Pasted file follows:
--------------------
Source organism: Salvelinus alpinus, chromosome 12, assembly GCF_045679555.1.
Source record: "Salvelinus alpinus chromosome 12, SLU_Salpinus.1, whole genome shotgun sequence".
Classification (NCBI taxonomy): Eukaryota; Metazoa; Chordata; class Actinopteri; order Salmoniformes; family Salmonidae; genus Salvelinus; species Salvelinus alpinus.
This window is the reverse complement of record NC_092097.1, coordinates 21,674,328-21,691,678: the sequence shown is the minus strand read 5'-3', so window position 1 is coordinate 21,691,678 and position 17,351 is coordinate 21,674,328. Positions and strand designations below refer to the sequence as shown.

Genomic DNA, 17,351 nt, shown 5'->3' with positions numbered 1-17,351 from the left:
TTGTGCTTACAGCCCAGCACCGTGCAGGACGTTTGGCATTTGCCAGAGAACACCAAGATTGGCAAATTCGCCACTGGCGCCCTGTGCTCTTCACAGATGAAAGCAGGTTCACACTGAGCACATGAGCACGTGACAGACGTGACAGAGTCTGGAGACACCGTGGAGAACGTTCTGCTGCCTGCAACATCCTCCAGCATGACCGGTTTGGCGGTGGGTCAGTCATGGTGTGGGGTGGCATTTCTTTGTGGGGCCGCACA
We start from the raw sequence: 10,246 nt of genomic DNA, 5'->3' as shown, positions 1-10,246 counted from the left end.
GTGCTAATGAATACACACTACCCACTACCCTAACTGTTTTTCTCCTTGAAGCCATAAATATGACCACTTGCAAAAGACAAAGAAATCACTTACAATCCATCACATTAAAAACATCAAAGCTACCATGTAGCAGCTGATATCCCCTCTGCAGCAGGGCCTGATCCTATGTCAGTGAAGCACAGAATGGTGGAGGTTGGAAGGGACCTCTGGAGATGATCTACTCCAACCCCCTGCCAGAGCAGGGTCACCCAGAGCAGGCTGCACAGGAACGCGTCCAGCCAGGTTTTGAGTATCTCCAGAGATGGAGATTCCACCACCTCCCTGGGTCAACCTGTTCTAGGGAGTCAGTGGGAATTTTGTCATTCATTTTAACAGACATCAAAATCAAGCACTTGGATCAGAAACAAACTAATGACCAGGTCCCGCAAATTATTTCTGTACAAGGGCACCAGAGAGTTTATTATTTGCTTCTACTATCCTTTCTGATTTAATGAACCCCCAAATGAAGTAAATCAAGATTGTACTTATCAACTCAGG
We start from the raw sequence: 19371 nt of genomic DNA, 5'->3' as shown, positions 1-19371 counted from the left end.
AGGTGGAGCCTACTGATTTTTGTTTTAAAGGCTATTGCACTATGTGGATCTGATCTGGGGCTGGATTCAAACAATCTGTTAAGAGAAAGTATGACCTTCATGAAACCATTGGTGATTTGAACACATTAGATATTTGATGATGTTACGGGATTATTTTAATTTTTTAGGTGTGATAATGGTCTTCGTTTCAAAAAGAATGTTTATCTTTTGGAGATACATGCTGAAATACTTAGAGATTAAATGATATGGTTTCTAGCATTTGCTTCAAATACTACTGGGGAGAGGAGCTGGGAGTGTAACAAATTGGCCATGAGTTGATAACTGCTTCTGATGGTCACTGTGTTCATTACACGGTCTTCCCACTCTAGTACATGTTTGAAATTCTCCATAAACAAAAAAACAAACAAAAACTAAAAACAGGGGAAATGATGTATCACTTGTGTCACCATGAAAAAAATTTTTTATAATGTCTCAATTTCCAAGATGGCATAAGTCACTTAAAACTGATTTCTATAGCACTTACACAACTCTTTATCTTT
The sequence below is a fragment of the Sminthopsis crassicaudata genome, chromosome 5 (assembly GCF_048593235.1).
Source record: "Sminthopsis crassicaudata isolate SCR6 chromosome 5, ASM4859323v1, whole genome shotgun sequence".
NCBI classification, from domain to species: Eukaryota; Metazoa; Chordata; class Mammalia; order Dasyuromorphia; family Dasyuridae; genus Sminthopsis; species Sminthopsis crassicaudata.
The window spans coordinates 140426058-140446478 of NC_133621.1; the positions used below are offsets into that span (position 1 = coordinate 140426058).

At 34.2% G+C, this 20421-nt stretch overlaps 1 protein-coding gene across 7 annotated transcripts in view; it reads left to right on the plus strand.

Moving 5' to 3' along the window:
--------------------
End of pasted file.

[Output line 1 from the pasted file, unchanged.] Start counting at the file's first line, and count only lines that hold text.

Source organism: Salvelinus alpinus, chromosome 12, assembly GCF_045679555.1.